Even if you have a lot of help and/or a big marketing budget, you should should still concentrate on one or two things, not everything.

Choose one social media platform. Study it and the people who are good at it, learn all you can about it, and then work that platform.

Show up there every day. Add quality content. Engage with key people in your niche. Get your name known, build your list, and use that to build your practice.

It’s far more effective for you to invest a few minutes a day on one platform than to use staff or automation to post links and comments across many.

The same is true for any kind of marketing.

Don’t diversify. Focus. Get good at blogging or advertising, speaking or writing articles, referrals or SEO, social media or podcasting.

One thing, not everything.

You can diversify later, if you want to, but if you focus and get good enough at one thing, you might not have to.

Harrington says the starting point is to ask, “Where is my audience?” Where do they hang out, what do they read, how do they spend their time?

Go where they are, get to know them, and let them get to know you.

Effective marketing starts with a plan. Here’s how to create yours.


Building a law practice without feeling sleazy


Many attorneys say they hate the idea of convincing people to hire them. They don’t like being pushy, which is ironic coming from professionals who make their living being pushy.

They can be mighty persuasive when they’re arguing on behalf of a client, but persuading clients to hire them makes them uncomfortable.

And this is completely understandable.

But it misses an important point.

Your job isn’t to convince people to hire you, it is to show them what you can do to help them, and let them decide if they want to hire you.

You don’t convince them, they convince themselves.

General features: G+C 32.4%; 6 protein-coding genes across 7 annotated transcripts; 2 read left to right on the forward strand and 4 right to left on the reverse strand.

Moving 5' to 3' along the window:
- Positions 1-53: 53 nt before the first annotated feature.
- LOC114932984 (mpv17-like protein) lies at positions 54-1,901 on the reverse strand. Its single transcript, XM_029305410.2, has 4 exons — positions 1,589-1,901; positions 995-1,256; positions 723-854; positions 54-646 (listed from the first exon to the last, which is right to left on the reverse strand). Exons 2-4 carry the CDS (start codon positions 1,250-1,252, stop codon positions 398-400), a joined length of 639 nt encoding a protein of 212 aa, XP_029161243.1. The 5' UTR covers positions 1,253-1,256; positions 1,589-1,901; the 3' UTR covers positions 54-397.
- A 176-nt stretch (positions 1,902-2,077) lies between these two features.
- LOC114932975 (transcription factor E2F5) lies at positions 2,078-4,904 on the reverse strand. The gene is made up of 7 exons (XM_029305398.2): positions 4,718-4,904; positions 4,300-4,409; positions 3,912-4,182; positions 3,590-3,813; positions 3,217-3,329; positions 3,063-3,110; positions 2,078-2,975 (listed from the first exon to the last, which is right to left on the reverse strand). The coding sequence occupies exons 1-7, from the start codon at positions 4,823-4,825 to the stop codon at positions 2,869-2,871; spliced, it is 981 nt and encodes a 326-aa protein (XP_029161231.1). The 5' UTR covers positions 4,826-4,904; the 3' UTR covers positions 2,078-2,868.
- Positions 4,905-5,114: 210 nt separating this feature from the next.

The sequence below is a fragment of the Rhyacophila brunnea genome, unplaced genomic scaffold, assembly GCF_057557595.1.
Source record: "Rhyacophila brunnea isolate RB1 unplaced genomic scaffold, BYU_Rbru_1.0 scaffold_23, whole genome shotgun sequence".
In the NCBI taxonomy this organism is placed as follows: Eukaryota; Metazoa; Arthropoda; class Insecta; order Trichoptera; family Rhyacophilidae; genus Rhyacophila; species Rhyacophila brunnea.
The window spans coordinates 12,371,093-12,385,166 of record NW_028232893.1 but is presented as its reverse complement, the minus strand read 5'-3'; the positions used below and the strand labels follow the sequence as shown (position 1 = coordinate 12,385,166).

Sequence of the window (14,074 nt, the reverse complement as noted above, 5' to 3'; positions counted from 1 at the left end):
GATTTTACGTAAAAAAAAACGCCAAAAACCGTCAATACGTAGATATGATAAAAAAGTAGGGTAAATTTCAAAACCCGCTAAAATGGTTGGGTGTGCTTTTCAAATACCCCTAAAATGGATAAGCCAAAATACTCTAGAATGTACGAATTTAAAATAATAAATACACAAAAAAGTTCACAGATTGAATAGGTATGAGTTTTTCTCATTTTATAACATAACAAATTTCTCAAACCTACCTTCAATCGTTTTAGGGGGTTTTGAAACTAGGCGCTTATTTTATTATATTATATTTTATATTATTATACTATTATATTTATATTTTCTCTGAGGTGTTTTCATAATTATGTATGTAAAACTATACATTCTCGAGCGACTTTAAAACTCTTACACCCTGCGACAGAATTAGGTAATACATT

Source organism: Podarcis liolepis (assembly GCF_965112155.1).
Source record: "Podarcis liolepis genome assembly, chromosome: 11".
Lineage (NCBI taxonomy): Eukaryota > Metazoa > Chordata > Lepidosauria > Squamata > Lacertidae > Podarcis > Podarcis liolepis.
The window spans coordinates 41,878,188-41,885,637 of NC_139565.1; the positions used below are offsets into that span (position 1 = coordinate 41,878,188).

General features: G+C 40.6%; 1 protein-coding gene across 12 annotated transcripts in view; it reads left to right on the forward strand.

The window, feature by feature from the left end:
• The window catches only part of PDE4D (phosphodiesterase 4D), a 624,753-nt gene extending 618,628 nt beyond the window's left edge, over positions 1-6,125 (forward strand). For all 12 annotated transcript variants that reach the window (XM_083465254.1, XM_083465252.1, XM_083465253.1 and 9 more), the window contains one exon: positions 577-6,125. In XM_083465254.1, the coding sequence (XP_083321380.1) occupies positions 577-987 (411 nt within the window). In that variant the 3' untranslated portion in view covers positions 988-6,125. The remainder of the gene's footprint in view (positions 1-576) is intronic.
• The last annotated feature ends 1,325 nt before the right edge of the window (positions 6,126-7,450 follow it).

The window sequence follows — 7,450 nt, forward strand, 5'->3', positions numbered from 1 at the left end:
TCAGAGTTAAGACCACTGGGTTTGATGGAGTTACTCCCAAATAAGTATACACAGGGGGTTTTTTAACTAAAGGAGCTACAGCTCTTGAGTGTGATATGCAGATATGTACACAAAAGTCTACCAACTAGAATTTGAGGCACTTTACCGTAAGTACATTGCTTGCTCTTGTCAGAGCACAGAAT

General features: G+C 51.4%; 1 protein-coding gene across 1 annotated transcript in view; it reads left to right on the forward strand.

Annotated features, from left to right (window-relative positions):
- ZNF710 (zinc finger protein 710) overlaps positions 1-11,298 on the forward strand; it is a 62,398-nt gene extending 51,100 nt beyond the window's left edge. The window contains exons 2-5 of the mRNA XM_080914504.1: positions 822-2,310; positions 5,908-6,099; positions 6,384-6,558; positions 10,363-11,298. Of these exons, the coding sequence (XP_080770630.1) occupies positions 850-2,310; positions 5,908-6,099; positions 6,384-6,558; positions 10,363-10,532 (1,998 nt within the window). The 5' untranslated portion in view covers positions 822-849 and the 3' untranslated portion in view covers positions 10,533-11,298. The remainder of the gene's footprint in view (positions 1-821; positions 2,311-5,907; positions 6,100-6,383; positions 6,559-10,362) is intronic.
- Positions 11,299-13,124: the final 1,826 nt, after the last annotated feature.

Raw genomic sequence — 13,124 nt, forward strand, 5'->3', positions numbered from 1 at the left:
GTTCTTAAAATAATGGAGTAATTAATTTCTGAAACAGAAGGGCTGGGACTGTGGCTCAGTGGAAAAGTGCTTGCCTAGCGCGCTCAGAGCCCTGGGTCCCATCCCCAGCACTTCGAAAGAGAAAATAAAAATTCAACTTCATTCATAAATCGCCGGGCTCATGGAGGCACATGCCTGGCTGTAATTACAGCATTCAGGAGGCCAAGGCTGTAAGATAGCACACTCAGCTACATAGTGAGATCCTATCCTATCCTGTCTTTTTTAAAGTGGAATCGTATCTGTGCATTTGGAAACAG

You don’t persuade, you show.

If they want and need what you offer, great. If they don’t, you move on. (But stay in touch with them because things change.)

That doesn’t mean you just hang out your shingle and let people figure out how you can help them. It takes more than just saying, “Here’s what I do, sign here.”

You must provide them with effective marketing collateral that makes the case for you.

You let your website show people what you can do for them. You let your blog or articles or newsletter answer their questions and persuade them to take the next step.

Your job isn’t to convince people to hire you. Nobody wants that job. Your job is to find ways to get more people who need your help to find you, and give them everything they need to convince themselves to ask you to take their money.

The next time you feel uncomfortable doing anything in the marketing arena ask yourself, “Am I trying to convince people to do something they don’t want to do?”

If you are, stop doing that. Because that’s not your job.

How to build a website that does the selling for you


The attorney marketing triad


There are lots of ways to build a law practice, but if I had to name just three, here’s what I’d choose:

(1) A content-rich website that attracts traffic and persuades visitors to contact me to make an appointment or ask questions and subscribe to my list so I can stay in touch with them.

That website would educate prospective clients about legal problems and solutions, tell them what I do and how I can help them, and prove to them I can deliver what they need and want.

The website would be a digital hub for my practice and my primary presence on the Internet. It would attract prospective clients via search and referral, and it would do most of the “convincing” for me.

(2) Build a list and stay in touch. Most people don’t hire an attorney the first time they visit their website or otherwise encounter them. It may be weeks or months or years before they’re ready to take the next step.

When you have a list, you can stay in touch with prospective clients, remind them of the solutions and benefits you offer, provide additional proof and encouragement, and be in their minds and mailboxes when they’re ready to take the next step.

Your list can also stimulate them to provide referrals (actual clients, traffic to your site, followers on social), and provide reviews and testimonials.

Your list will also generate more repeat business and referrals.

(3) Build relationships. I’d serve my clients’ legal needs and help them with other aspects of their business or personal life. I’d also do that with professional contacts and other centers of influence in my niche or local market.

I’d provide information, introductions, and referrals. I’d promote their business, practice or cause. I’d get to know them on a personal level and help them get to know me.

Because we’re in the people business and the quality of our relationships is a major factor in our success.

If you get these three things right, you may not have to do anything else.

How to build a website that makes your phone ring